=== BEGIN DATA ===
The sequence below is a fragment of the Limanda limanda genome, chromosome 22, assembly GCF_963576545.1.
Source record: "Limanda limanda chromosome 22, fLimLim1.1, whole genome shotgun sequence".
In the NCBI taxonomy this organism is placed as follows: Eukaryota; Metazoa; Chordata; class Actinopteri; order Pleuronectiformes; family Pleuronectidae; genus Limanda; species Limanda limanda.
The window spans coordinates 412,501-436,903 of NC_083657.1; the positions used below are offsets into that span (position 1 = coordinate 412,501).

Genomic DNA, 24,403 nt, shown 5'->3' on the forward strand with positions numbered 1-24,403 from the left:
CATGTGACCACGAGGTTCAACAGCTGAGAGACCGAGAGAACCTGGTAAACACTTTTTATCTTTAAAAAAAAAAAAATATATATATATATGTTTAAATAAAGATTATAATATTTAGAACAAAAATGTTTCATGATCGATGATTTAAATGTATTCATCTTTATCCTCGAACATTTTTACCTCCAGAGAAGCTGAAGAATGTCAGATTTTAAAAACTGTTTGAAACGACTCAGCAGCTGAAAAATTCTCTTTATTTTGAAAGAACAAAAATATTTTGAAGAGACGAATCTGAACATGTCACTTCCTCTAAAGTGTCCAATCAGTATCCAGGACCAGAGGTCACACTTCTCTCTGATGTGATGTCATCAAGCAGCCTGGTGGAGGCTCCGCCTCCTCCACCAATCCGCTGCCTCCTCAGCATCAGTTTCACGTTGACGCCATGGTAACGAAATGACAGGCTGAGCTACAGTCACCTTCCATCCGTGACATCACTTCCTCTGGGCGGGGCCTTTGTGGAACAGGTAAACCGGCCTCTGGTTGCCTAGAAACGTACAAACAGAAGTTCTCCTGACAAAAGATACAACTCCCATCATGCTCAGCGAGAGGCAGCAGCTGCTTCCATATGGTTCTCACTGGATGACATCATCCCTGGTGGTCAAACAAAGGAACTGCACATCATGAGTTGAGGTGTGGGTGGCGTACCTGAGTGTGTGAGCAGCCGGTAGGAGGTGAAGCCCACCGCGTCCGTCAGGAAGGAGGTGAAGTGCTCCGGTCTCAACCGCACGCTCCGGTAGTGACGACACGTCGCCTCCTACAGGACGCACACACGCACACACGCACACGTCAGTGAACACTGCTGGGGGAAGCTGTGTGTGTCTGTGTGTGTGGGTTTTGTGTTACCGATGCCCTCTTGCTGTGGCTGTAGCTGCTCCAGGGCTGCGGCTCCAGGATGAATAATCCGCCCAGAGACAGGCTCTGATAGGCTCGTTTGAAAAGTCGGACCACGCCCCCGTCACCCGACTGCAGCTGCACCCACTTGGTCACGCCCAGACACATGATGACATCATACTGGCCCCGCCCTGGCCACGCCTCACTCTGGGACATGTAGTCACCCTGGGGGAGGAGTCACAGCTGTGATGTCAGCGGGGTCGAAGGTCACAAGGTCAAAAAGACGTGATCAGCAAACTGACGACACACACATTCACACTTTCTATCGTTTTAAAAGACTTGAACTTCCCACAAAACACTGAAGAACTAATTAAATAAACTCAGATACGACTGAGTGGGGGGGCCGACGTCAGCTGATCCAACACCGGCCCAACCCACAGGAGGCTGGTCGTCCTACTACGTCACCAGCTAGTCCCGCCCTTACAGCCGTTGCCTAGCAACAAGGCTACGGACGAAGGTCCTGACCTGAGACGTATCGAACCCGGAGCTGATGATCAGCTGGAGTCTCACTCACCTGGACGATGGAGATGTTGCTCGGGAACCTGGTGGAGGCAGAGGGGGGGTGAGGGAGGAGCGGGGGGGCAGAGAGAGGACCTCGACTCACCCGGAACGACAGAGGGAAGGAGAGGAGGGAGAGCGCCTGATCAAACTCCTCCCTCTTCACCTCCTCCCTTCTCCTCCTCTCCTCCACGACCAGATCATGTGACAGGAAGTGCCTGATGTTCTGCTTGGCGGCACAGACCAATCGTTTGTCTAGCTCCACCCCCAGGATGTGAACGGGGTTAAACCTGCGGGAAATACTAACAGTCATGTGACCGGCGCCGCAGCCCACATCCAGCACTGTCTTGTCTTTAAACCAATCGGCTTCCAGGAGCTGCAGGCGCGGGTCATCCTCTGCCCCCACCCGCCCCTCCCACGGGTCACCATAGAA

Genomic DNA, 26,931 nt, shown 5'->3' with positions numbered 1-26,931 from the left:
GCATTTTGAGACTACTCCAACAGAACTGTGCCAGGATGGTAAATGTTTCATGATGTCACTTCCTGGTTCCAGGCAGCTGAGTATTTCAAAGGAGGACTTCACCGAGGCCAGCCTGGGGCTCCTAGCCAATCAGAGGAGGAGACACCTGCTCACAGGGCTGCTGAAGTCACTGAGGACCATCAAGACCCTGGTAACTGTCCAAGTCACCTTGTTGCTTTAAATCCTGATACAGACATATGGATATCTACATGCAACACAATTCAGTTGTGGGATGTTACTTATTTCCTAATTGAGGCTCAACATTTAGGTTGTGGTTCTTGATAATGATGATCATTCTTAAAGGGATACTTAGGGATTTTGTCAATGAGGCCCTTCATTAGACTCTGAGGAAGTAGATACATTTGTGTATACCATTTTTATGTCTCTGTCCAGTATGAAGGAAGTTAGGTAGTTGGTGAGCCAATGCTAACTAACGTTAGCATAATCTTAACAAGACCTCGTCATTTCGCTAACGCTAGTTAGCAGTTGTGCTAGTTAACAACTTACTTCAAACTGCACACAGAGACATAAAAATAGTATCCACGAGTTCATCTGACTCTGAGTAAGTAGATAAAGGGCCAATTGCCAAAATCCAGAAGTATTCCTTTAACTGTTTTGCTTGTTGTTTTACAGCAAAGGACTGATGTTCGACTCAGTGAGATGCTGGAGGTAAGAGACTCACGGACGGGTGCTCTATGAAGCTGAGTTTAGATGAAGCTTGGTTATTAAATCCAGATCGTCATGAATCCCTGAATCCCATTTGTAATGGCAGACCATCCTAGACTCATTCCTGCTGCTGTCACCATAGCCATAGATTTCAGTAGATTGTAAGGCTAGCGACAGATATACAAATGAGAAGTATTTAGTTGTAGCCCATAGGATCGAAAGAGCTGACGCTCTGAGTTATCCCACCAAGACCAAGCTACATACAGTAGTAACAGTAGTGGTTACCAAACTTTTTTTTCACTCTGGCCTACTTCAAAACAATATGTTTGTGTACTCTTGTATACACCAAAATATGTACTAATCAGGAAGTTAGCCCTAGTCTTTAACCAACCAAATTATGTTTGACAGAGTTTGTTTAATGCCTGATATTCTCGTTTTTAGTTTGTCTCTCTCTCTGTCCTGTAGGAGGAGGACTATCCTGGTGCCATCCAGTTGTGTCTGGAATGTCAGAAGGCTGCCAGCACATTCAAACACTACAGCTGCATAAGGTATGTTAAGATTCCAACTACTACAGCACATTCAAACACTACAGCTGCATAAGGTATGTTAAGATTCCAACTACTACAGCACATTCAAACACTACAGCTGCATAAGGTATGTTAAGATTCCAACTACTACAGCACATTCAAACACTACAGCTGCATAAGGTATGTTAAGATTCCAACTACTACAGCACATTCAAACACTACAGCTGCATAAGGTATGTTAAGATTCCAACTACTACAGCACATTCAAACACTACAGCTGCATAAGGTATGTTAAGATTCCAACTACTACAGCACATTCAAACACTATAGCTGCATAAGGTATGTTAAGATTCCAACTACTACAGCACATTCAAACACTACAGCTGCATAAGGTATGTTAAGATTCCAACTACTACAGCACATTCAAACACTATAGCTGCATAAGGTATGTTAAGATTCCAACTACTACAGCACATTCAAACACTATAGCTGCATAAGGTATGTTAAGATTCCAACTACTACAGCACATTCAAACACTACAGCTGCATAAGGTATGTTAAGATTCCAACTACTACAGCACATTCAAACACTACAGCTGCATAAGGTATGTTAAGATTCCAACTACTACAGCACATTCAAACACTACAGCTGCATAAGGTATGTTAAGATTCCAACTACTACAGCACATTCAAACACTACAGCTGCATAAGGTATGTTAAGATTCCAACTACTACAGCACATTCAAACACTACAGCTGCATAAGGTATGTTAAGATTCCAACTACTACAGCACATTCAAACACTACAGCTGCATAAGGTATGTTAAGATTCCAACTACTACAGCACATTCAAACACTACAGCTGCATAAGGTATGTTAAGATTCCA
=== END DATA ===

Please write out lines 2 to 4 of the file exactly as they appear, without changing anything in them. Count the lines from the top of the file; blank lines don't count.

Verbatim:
Source record: "Limanda limanda chromosome 22, fLimLim1.1, whole genome shotgun sequence".
In the NCBI taxonomy this organism is placed as follows: Eukaryota; Metazoa; Chordata; class Actinopteri; order Pleuronectiformes; family Pleuronectidae; genus Limanda; species Limanda limanda.
The window spans coordinates 412,501-436,903 of NC_083657.1; the positions used below are offsets into that span (position 1 = coordinate 412,501).